Older Long-term Care Insurance Policies
by Brian A. Boys
January 7, 2010
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There are many ways to pay for the cost of long-term care. One option is to purchase a long-term care insurance policy. Many people looked ahead and purchased long-term care insurance policies years ago, and they may be concerned about coverage under those older policies.
Oast & Hook recently assisted a client who faced the problem of paying for long-term care for his wife. The client’s wife suffers from mild dementia and other health problems, and as a result, she was unable to continue to live safely at home. The client found an assisted living facility that was able to provide the type of care that his wife needed and advised Oast & Hook that his wife had a long-term care insurance policy.
Oast & Hook reviewed the policy and recognized that the policy was purchased many years ago. Because the policy was so old, it provided coverage only for care in a nursing home. The policy did not provide any coverage of the expenses associated with care in an assisted living facility, because assisted living facilities, as we know them today, did not exist when the policy was issued. As a result, the client was worried that after years of paying premiums on the policy, it would not provide coverage for the care that his wife now needs.
Oast & Hook continued its close review of the policy and determined that while it provided coverage only for nursing home care, it also contained a provision where another type of facility could meet the policy’s definition of nursing home. By working closely with the client and the assisted living facility, Oast & Hook provided the insurance company with the information and an analysis that demonstrated that the services the assisted living facility provides are identical to those services described in the policy in its definition of a nursing home. The insurance company agreed with Oast & Hook’s analysis, thus opening the door to thousands of dollars of coverage that the client thought he would not receive.
The lesson learned from this situation is that clients should closely review long-term care insurance policies with the assistance of an elder law firm such as Oast & Hook. Without such a review, they may assume that their policies will not cover current long-term care needs, and thus not use valuable benefits.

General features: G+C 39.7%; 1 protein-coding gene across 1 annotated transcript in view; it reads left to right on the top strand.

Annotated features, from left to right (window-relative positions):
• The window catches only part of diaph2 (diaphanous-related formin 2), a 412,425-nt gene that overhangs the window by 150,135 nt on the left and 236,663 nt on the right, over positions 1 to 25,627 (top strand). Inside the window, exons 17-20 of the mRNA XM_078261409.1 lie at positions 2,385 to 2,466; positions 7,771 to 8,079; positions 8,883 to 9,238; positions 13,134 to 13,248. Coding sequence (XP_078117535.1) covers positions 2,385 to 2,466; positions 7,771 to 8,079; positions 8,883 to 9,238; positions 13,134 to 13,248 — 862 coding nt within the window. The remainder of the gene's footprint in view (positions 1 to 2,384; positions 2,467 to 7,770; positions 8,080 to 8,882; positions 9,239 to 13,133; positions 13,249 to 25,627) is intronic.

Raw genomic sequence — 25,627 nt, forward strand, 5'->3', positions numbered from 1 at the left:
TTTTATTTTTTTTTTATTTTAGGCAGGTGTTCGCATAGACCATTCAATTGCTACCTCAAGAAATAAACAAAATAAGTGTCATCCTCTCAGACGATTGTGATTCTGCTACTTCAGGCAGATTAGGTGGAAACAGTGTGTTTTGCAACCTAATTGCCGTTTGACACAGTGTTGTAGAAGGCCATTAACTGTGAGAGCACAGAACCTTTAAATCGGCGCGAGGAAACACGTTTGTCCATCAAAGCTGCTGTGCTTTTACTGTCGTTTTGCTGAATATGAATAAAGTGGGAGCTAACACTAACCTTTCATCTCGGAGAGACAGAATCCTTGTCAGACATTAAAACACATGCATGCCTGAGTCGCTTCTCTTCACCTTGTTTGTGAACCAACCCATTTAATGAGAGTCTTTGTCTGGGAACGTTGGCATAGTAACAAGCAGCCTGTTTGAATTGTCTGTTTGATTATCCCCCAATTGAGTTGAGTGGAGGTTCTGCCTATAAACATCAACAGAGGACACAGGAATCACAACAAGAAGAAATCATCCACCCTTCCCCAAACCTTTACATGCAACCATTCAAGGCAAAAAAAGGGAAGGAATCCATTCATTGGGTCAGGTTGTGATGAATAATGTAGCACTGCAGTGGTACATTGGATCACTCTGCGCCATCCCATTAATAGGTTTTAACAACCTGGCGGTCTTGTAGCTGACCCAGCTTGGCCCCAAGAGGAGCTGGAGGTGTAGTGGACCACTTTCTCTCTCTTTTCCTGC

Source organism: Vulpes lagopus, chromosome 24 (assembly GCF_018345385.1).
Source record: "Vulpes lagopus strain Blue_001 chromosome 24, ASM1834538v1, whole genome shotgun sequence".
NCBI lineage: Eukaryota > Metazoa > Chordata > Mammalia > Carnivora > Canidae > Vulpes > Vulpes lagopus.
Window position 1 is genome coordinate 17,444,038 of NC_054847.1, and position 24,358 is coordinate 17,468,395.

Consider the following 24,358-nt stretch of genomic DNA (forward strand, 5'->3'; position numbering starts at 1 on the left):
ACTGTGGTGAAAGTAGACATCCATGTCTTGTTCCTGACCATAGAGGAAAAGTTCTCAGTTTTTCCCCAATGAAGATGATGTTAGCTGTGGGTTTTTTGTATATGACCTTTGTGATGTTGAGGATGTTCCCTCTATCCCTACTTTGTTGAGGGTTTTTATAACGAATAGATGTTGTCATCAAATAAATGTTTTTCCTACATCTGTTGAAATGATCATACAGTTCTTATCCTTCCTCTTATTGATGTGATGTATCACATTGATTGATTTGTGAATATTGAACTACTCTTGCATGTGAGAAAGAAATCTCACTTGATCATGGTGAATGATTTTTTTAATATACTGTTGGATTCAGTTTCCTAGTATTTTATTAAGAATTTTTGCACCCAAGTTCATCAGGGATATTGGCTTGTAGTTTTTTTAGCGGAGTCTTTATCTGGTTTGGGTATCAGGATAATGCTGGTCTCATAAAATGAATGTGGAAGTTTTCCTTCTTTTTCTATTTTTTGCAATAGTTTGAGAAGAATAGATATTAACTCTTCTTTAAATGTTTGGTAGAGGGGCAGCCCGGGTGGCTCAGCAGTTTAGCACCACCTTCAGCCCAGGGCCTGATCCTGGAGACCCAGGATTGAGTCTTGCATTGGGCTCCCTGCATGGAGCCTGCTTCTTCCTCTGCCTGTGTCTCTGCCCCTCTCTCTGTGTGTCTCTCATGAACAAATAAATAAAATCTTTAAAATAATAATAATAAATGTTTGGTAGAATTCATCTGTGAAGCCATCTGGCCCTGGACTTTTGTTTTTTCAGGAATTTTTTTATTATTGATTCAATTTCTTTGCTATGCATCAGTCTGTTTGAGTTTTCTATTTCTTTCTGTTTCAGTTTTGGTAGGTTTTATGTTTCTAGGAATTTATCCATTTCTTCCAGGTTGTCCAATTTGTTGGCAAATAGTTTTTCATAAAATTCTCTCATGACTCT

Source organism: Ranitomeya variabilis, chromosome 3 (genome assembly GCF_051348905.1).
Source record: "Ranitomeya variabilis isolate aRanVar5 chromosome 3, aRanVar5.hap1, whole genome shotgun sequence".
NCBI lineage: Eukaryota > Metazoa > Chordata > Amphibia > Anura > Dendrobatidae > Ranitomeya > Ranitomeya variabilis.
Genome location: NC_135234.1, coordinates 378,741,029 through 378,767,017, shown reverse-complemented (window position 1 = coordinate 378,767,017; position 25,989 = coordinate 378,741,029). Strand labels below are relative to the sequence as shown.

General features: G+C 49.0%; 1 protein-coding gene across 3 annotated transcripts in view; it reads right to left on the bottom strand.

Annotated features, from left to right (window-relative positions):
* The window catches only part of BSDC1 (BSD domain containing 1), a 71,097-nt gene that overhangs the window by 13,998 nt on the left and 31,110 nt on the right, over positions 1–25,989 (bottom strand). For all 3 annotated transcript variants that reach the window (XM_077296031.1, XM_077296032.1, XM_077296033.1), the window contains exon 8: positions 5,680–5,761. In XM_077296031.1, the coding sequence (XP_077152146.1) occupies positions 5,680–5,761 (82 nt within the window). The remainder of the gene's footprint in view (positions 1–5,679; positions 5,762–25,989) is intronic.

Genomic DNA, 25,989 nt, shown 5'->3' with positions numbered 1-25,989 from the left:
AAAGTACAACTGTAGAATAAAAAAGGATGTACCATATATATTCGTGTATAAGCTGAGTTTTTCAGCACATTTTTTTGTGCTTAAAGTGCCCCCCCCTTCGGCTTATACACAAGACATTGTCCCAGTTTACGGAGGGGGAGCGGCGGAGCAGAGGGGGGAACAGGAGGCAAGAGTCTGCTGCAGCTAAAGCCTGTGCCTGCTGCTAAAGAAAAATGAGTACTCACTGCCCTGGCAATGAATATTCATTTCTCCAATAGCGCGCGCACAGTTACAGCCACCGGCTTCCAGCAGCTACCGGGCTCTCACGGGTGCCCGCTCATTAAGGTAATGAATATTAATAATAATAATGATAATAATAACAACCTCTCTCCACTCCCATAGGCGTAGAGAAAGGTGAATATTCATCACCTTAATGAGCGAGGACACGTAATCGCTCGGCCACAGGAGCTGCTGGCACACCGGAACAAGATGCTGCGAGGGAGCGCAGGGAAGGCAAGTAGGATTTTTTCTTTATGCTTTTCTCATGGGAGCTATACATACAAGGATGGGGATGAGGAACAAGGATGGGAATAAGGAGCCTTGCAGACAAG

The attorneys of Oast & Hook can assist clients with their estate, insurance, financial, life care, veterans benefits and special needs planning issues.
Brian A. Boys is an elder law attorney with Oast & Hook, and he practices in the areas of estate planning, estate and trust administration, guardianships and conservatorships, and litigation.
O&H: Allie, we know that volunteers can make a big difference in the lives of dogs and cats. Please tell us some ways that people can volunteer.
Allie: Sure! We all know that monetary donations are critical for charitable organizations to operate shelters and provide pet assistance. The backbone of these organizations, however, is their dedicated volunteers. A recent article in HealthyPet magazine provided several ideas for volunteering to help pets in need. Some dogs in rescue shelters need to be socialized in different ways as a result of earlier experiences. This socialization is necessary in order for the dogs to be adoptable long-term. Patient volunteers provide opportunities for dogs to receive a loving touch, learn to trust, and interact with other pets and people. “Bringing about such transformations in these dogs is, I think, the most important, rewarding, and thrilling thing we can do as volunteers in a dog shelter,” says Laurie Cunningham, a long-standing volunteer with Hearts United for Animals in Auburn, Nebraska. Another thing that pet lovers can do is to volunteer at a pet food bank. These pet food banks are looking for volunteers who can design flyers for fundraising activities, make phone calls to sponsors, network within the community, or actually work at the food bank distributing food. Of course, pet food banks are always looking for people to donate cat or dog food. I’ll talk about two more ideas in our next issue. Time to go to my favorite spot and check for visiting animals in the neighborhood. See you next week!
Oast & Hook attorney Brian A. Boys will speak on the topic of estate planning from noon to 1:00 p.m., Tuesday, January 11th at Fourth Baptist Church located at 726 South Street, Portsmouth, Virginia 23704. For more information on this church, please visitwww.fourthbaptistchurch.com. For more information on this presentation, please phone Jennie Dell at 757-399-7506.
Oast & Hook will speak on the 2010 Tax Relief Act. Is it Really a Relief? The seminar will be located at the Virginia Beach Central Library on January 27, 2011. There are two sessions: 10AM and 4PM. For more information, please phone Jennie Dell at 757-399-7506.
If you are interested in having an Oast & Hook attorney speak at your event, contact Jennie Dell at 757-399-7506 or firstname.lastname@example.org . Past topics include estate planning, long-term care planning and veterans benefits.
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